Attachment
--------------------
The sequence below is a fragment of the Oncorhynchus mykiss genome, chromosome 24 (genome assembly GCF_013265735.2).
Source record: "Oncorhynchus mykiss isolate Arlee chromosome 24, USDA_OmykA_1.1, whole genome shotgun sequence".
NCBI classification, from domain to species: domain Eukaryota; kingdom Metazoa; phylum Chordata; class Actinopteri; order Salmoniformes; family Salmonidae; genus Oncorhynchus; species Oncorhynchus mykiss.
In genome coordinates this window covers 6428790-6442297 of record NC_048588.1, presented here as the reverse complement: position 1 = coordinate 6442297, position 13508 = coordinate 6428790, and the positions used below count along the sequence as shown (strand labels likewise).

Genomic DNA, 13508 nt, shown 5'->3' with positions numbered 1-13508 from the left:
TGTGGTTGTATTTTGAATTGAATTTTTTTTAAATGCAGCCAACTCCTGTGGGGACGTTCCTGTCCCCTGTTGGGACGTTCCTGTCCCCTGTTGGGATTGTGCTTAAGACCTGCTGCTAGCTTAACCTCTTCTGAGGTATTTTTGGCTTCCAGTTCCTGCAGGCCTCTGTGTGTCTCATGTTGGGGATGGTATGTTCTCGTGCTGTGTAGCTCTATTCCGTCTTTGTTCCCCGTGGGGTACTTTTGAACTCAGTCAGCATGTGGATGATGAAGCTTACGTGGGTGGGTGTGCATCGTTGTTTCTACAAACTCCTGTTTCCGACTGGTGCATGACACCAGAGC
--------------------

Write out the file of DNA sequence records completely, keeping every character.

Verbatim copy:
The sequence below is a fragment of the Oncorhynchus mykiss genome, chromosome 24 (genome assembly GCF_013265735.2).
Source record: "Oncorhynchus mykiss isolate Arlee chromosome 24, USDA_OmykA_1.1, whole genome shotgun sequence".
NCBI classification, from domain to species: domain Eukaryota; kingdom Metazoa; phylum Chordata; class Actinopteri; order Salmoniformes; family Salmonidae; genus Oncorhynchus; species Oncorhynchus mykiss.
In genome coordinates this window covers 6428790-6442297 of record NC_048588.1, presented here as the reverse complement: position 1 = coordinate 6442297, position 13508 = coordinate 6428790, and the positions used below count along the sequence as shown (strand labels likewise).

Genomic DNA, 13508 nt, shown 5'->3' with positions numbered 1-13508 from the left:
TGTGGTTGTATTTTGAATTGAATTTTTTTTAAATGCAGCCAACTCCTGTGGGGACGTTCCTGTCCCCTGTTGGGACGTTCCTGTCCCCTGTTGGGATTGTGCTTAAGACCTGCTGCTAGCTTAACCTCTTCTGAGGTATTTTTGGCTTCCAGTTCCTGCAGGCCTCTGTGTGTCTCATGTTGGGGATGGTATGTTCTCGTGCTGTGTAGCTCTATTCCGTCTTTGTTCCCCGTGGGGTACTTTTGAACTCAGTCAGCATGTGGATGATGAAGCTTACGTGGGTGGGTGTGCATCGTTGTTTCTACAAACTCCTGTTTCCGACTGGTGCATGACACCAGAGC